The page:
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Sherman: Misogyny is a pre-existing condition



I’m too angry and too tired of this subject matter to offer my usual narrative. Today, there is no backstory or prelude; we need to talk about rape.

Rape is one of the limited exceptions the GOP is willing to offer for federally funded abortions (federal funding such as Medicaid is not allowed to be used for abortions except in cases of rape or when necessary to save the life of the mother). Though this hasn’t kept some from objecting to this exception with the belief that you can’t get pregnant from “legitimate rape.”(Statistics demonstrate you’re more likely to get pregnant from rape than from sex*).

In Paul Ryan’s early efforts to restrict abortion funding and effectively strip away access for women, he called for the rape exception to only apply to what was termed “forcible rape.” Spoiler alert: if it doesn’t look like an episode of “Law and Order SVU,” it probably won’t be classified as “forcible rape.” The wording deliberately restricted access to abortions and put a substantial burden of proof on women; they were forced to prove rape in order to abort a rape-induced pregnancy.

This burden of proof, atop a myriad of other legal and financial restrictions, substantially limited women’s access to abortions. More than 30,000 women become pregnant through rape every year. In 31 states, a rapist can sue for custody. If you’re at all interested in what custody arrangements look like in those cases, consider that the man currently inhabiting the oval office said you can “grab [women] by the pussy” and was still elected.

I know. I know. This is old news. We’ve all heard about attempts to destroy Planned Parenthood, laws to regulate abortion to the point of extinction and senseless killings in the name of the pro-life movement. Why am I enraged about this now?

The GOP pushed its proposed healthcare bill through the House and celebrated its accomplishment by smiling the smiles of privileged men with government healthcare who won’t be affected by the bill. The bill currently sitting before the Senate has been accused of labeling rape a pre-existing condition for insurance purposes (among other anti-women themes); however, the rape issue actually isn’t true.

As of now, the bill simply allows states to opt out of the ACA’s protections for those with pre-existing conditions, including those who were victims of rape if an insurance company chooses to label it a pre-existing condition. Even if states do opt out, 45 states currently have measures in place to prevent insurance companies from charging more because of rape.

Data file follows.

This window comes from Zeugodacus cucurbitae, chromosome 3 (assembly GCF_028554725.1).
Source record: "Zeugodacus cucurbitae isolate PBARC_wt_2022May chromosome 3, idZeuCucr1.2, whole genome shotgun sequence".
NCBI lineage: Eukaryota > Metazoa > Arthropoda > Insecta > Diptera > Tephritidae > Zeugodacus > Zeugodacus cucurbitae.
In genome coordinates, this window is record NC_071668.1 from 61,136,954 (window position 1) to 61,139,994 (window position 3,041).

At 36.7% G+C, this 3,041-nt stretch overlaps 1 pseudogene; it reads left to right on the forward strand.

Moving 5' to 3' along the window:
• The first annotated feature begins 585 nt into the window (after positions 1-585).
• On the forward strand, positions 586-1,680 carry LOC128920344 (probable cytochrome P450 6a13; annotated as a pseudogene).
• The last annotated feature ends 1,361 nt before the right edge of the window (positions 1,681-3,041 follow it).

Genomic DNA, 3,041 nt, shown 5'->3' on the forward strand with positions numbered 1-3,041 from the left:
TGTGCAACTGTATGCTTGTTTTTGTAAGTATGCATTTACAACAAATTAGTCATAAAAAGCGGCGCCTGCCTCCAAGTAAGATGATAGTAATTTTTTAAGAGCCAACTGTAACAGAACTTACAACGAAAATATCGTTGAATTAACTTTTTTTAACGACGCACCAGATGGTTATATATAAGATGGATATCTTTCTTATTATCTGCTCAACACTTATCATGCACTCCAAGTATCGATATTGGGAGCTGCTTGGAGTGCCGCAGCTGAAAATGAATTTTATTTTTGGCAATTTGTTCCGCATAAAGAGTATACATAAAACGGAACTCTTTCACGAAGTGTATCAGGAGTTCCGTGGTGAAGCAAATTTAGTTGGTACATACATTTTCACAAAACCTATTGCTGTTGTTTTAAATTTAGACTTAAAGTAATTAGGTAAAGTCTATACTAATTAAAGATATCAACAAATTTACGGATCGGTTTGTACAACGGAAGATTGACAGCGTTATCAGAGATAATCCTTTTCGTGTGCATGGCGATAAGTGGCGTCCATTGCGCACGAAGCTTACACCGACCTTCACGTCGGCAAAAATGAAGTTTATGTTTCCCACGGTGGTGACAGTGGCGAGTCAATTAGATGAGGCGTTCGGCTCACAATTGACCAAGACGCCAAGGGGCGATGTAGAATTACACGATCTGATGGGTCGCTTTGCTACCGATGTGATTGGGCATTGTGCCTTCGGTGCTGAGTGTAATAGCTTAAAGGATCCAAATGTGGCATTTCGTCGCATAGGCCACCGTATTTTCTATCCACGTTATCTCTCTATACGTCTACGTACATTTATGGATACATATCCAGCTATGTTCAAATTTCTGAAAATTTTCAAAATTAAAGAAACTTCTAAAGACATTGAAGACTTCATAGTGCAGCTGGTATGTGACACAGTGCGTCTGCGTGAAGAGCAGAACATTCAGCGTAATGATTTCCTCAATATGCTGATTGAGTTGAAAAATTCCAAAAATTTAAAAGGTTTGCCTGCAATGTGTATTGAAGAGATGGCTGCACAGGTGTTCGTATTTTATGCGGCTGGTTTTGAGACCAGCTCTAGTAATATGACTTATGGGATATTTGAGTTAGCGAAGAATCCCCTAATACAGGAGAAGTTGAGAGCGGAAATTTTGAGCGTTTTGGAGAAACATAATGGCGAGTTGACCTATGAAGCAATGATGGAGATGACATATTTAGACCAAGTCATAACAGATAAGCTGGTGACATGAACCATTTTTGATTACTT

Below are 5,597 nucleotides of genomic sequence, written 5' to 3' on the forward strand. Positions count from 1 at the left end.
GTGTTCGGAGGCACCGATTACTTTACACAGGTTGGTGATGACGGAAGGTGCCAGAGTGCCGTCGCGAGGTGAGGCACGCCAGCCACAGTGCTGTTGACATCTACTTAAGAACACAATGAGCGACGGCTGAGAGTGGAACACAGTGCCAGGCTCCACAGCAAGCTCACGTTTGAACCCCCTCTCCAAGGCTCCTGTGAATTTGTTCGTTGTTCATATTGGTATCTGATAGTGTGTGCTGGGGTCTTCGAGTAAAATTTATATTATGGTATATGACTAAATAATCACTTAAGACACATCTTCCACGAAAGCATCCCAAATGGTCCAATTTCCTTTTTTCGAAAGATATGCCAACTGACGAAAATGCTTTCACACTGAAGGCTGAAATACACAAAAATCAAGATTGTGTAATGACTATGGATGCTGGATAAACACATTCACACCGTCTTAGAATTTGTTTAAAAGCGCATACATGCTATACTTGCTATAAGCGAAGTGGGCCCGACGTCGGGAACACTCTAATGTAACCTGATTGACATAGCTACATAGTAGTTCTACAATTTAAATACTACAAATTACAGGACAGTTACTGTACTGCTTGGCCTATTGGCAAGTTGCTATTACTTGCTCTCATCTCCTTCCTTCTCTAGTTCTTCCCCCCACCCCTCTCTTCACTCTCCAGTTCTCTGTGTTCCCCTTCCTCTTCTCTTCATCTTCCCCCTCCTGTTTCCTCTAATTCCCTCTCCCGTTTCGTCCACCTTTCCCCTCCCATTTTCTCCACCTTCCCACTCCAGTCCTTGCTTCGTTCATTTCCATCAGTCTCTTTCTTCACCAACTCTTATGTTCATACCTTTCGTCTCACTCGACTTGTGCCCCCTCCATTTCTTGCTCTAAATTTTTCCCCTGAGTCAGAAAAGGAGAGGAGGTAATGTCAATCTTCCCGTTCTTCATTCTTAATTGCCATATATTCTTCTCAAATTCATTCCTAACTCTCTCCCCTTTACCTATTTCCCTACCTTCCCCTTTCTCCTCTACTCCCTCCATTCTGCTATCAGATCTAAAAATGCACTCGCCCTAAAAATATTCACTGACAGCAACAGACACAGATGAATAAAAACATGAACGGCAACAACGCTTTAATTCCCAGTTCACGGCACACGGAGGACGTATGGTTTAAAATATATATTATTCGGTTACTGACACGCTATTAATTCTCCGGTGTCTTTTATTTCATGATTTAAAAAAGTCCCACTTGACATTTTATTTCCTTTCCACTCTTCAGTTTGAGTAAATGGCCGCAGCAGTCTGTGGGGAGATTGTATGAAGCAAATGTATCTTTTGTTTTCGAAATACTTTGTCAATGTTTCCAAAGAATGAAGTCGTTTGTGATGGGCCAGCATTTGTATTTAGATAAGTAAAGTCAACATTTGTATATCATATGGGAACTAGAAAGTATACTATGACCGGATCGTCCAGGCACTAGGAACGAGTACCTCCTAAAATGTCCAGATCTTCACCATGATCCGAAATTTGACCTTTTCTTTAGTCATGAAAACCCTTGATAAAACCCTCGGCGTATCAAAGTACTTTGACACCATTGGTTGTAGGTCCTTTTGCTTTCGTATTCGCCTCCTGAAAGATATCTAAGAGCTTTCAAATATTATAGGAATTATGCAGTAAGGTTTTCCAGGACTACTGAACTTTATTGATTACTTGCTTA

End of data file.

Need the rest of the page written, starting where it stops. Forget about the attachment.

In theory, at least.

In actuality, there are a lot of ways around these protections just as there are a lot of ways around a woman’s right to choose. Passing this bill in the House was a step down a destructive path in healthcare. It will impact the lives of women across this country. It will limit access to healthcare for women. It will stand as a monument to the patriarchy this nation clings to so tightly.

But it’s not just bad for women.

The outrage over the belief that this bill labeled rape a pre-existing condition was warranted, despite the inaccuracy of information, because the bill doesn’t prevent insurance companies from labeling rape a pre-existing condition. It also doesn’t prevent pregnancy, asthma, diabetes, heart disease, lung ailments, cancer, prior surgery, food allergies, obesity or having red hair from being labeled a pre-existing condition.

The bill makes it explicitly clear that people cannot be denied coverage because of pre-existing conditions; it doesn’t say they can’t be effectively denied coverage through cost-prohibitive premiums. This bill is not dangerous because of what it does say but because of what it clearly doesn’t: It doesn’t say there is a right to healthcare, regardless of your medical history.

As the days roll forward and yet another scandal breaks, it’s easy to forget the ominous nature of the choice set before the Senate. It’s easy to forget that if this administration goes the way of Watergate, we could very well end up with President Paul Ryan determining the rights of women (or lack thereof).

In many ways, I wish the bill had expressly labeled rape a pre-existing condition. At least then I’d get to ask: who has the burden of proof to show a woman was raped? #goodluckwiththat

*It’s not rape vs. consensual sex because any sex that is not consensual is rape.

 


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Esther Sherman

Esther Sherman